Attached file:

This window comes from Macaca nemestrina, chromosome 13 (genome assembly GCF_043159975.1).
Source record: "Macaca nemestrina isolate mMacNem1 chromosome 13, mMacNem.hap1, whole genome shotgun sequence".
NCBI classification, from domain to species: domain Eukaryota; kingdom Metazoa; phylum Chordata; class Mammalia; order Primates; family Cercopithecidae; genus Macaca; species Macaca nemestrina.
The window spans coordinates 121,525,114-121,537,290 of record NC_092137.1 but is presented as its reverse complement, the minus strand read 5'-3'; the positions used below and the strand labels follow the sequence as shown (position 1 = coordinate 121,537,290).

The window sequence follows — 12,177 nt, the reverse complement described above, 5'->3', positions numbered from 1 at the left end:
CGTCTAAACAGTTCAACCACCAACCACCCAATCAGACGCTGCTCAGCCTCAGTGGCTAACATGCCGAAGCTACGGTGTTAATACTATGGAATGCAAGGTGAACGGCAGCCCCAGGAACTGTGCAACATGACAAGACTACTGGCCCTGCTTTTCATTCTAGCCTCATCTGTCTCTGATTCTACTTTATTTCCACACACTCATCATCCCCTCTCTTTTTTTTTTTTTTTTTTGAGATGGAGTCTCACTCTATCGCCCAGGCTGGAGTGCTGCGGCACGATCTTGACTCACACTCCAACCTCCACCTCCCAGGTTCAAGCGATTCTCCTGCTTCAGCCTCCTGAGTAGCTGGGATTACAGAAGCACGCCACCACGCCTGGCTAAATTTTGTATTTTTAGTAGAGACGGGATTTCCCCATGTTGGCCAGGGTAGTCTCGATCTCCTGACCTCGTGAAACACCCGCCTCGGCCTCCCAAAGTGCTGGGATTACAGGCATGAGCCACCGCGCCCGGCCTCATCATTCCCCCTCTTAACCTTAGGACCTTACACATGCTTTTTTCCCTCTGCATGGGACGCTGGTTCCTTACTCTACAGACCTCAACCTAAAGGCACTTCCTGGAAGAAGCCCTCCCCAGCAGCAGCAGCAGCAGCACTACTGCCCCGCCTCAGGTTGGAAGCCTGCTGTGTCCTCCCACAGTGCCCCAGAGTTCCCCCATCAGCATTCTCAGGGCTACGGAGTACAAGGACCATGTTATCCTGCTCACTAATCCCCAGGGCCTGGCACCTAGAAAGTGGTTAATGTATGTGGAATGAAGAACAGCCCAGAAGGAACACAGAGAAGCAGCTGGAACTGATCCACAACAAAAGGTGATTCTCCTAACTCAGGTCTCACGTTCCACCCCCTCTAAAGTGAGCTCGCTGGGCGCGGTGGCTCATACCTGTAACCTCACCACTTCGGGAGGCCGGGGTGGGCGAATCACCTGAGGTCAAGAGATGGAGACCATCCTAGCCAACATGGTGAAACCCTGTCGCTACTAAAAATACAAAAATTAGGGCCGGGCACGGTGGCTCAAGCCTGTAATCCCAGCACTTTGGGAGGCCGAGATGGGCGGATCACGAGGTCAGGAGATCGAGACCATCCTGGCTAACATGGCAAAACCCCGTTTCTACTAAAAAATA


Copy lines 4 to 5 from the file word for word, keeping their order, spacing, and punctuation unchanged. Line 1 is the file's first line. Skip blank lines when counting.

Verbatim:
The window spans coordinates 121,525,114-121,537,290 of record NC_092137.1 but is presented as its reverse complement, the minus strand read 5'-3'; the positions used below and the strand labels follow the sequence as shown (position 1 = coordinate 121,537,290).

The window sequence follows — 12,177 nt, the reverse complement described above, 5'->3', positions numbered from 1 at the left end: